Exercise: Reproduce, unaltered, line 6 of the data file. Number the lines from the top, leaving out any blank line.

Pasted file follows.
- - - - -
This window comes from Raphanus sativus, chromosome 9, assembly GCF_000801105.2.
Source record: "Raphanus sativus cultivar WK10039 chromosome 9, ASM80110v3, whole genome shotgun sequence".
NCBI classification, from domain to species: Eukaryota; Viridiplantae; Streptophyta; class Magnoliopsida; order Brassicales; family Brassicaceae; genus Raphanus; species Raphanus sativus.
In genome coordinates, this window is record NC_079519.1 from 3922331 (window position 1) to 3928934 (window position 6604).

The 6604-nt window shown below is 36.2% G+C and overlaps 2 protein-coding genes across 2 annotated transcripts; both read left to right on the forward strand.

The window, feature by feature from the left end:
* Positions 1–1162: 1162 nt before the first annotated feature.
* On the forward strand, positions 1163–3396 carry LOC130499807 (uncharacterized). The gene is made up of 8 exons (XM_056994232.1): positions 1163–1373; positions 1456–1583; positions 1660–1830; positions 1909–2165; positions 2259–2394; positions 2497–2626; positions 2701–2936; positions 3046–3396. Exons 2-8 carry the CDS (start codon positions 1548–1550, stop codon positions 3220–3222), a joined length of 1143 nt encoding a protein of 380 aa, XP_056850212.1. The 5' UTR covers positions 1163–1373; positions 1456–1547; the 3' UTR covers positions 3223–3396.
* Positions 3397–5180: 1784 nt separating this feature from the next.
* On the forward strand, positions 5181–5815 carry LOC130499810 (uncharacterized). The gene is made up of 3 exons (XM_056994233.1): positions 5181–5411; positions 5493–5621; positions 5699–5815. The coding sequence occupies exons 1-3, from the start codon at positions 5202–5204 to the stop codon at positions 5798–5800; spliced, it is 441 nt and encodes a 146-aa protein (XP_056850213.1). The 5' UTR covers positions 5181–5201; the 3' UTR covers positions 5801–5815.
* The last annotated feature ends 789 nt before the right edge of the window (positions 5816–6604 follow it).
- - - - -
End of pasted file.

The window, feature by feature from the left end: